A new technology achievement was reached when One Hundred and One Dalmatians was released on January 25, 1961. Prior to the film, cels were hand inked and then painted for each frame of the movie – 24 frames per second. And each frame could have more than one cel. With the invention of the Xerox machine (electrostatic copying), creating copies of the animator’s sketch was much faster than inking and sped up the production for the entire film.
The Xerography process was tested in Sleeping Beauty and then used in the short film, Goliath II; leading the way for One Hundred and One Dalmatians to become the first full length animated film to use the technology. Since the animators were drawing lots of dogs and lots of dogs with lots of spots, this new time saving technology was a perfect match for the film.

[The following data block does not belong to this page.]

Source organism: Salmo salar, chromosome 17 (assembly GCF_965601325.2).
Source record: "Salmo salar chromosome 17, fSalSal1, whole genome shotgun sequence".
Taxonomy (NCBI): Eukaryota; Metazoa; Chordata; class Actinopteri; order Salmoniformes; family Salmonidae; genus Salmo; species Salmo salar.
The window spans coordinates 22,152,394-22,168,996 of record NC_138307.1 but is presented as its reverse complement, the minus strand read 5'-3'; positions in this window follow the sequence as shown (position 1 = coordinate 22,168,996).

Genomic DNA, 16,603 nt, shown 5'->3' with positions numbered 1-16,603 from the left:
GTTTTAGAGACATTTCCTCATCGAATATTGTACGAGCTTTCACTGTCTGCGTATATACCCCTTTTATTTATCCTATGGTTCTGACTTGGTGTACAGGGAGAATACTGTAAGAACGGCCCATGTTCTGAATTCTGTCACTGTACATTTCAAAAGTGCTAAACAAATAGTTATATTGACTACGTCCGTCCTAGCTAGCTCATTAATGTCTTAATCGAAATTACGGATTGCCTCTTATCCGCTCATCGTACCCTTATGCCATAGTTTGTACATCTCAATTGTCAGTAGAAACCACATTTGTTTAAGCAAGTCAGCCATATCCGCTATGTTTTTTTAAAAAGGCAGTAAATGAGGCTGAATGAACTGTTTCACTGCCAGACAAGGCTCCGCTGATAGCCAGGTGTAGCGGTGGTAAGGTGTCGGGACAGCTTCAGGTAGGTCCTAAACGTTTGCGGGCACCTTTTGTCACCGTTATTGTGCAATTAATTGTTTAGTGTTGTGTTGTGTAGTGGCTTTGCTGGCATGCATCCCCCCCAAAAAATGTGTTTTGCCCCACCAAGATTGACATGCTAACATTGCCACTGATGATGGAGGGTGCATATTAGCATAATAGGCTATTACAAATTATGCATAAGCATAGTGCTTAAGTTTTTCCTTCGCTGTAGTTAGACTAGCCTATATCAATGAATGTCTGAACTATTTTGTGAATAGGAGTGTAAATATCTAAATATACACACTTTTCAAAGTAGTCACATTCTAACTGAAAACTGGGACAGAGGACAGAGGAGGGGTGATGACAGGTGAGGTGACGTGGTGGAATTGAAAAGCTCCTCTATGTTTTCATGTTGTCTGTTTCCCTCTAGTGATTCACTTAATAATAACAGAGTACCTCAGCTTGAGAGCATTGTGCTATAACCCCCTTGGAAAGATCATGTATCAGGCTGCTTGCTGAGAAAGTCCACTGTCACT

With the new look of the animation, a new look for backgrounds was needed and Walt Peregoy was the perfect match as the film’s colorist. (Sadly, Walt passed away on January 16th.)
Xerography was used by Walt Disney Animation up through The Little Mermaid, after which computers took over the process.
*Dalmatians is probably the most misspelled Disney word – being spelled “Dalmations.” I remember in the early 1990s when an entire product assortment had to be re-tagged due to the name misspelling.